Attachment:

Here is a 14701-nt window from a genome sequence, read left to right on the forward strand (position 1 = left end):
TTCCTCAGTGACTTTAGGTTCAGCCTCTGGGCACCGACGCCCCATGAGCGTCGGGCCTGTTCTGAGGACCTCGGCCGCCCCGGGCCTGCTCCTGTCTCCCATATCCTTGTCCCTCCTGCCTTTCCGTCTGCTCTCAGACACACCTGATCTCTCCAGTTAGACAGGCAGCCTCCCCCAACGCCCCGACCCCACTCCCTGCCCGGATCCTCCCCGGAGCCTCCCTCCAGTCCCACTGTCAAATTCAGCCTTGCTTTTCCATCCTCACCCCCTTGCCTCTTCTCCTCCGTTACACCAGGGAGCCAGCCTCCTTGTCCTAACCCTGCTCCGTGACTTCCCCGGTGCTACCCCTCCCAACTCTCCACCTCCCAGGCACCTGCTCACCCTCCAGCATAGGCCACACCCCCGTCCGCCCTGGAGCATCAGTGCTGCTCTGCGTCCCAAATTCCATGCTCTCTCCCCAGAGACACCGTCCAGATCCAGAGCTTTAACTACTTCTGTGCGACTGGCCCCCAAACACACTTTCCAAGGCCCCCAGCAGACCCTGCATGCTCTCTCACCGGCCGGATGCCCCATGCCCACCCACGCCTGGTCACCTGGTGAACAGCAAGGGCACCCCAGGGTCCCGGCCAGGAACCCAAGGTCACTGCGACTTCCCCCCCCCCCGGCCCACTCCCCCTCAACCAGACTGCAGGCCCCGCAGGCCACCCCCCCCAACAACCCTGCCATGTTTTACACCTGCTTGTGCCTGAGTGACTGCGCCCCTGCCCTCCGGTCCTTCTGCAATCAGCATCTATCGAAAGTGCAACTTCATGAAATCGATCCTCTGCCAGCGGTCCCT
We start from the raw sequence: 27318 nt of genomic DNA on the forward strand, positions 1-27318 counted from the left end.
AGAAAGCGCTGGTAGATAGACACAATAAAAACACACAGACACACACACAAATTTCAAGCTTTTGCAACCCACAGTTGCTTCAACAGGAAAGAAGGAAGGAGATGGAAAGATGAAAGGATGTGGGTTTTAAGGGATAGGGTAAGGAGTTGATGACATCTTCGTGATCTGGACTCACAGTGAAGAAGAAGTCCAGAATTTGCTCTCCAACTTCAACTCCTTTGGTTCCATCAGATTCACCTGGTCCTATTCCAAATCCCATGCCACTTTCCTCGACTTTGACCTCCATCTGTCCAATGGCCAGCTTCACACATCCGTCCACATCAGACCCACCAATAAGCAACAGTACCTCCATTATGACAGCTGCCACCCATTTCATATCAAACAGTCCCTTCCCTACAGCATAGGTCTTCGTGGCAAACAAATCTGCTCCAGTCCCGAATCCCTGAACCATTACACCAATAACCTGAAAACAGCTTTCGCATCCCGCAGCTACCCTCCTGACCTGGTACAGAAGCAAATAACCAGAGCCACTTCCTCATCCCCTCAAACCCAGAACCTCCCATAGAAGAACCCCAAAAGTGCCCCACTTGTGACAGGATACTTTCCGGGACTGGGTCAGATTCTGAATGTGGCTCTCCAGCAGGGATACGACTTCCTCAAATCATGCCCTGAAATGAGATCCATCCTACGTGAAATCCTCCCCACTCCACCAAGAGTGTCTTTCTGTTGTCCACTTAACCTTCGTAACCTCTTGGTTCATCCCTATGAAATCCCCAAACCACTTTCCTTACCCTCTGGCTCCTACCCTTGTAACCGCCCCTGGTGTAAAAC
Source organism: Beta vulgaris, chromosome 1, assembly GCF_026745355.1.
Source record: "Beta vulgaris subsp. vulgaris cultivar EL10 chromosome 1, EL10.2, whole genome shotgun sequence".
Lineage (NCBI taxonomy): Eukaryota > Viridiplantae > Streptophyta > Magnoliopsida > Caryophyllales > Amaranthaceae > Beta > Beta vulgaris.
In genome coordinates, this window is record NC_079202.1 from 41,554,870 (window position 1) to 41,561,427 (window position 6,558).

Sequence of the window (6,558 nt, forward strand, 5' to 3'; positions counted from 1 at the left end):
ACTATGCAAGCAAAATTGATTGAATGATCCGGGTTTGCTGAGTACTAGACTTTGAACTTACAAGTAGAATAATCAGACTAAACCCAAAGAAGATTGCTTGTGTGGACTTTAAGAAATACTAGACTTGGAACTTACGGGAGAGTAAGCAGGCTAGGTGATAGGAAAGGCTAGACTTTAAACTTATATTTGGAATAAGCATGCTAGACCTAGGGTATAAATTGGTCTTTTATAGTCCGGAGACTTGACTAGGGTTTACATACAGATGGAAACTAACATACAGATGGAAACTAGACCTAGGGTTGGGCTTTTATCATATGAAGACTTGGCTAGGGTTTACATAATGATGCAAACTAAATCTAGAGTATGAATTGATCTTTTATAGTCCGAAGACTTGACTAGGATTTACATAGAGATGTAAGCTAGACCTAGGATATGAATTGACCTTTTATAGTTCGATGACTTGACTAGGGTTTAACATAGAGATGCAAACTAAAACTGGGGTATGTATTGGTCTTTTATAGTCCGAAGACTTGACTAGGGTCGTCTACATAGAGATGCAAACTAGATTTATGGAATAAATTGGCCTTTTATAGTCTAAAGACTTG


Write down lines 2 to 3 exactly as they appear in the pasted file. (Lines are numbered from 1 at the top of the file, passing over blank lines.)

TTCCTCAGTGACTTTAGGTTCAGCCTCTGGGCACCGACGCCCCATGAGCGTCGGGCCTGTTCTGAGGACCTCGGCCGCCCCGGGCCTGCTCCTGTCTCCCATATCCTTGTCCCTCCTGCCTTTCCGTCTGCTCTCAGACACACCTGATCTCTCCAGTTAGACAGGCAGCCTCCCCCAACGCCCCGACCCCACTCCCTGCCCGGATCCTCCCCGGAGCCTCCCTCCAGTCCCACTGTCAAATTCAGCCTTGCTTTTCCATCCTCACCCCCTTGCCTCTTCTCCTCCGTTACACCAGGGAGCCAGCCTCCTTGTCCTAACCCTGCTCCGTGACTTCCCCGGTGCTACCCCTCCCAACTCTCCACCTCCCAGGCACCTGCTCACCCTCCAGCATAGGCCACACCCCCGTCCGCCCTGGAGCATCAGTGCTGCTCTGCGTCCCAAATTCCATGCTCTCTCCCCAGAGACACCGTCCAGATCCAGAGCTTTAACTACTTCTGTGCGACTGGCCCCCAAACACACTTTCCAAGGCCCCCAGCAGACCCTGCATGCTCTCTCACCGGCCGGATGCCCCATGCCCACCCACGCCTGGTCACCTGGTGAACAGCAAGGGCACCCCAGGGTCCCGGCCAGGAACCCAAGGTCACTGCGACTTCCCCCCCCCCCGGCCCACTCCCCCTCAACCAGACTGCAGGCCCCGCAGGCCACCCCCCCCAACAACCCTGCCATGTTTTACACCTGCTTGTGCCTGAGTGACTGCGCCCCTGCCCTCCGGTCCTTCTGCAATCAGCATCTATCGAAAGTGCAACTTCATGAAATCGATCCTCTGCCAGCGGTCCCT
We start from the raw sequence: 27318 nt of genomic DNA on the forward strand, positions 1-27318 counted from the left end.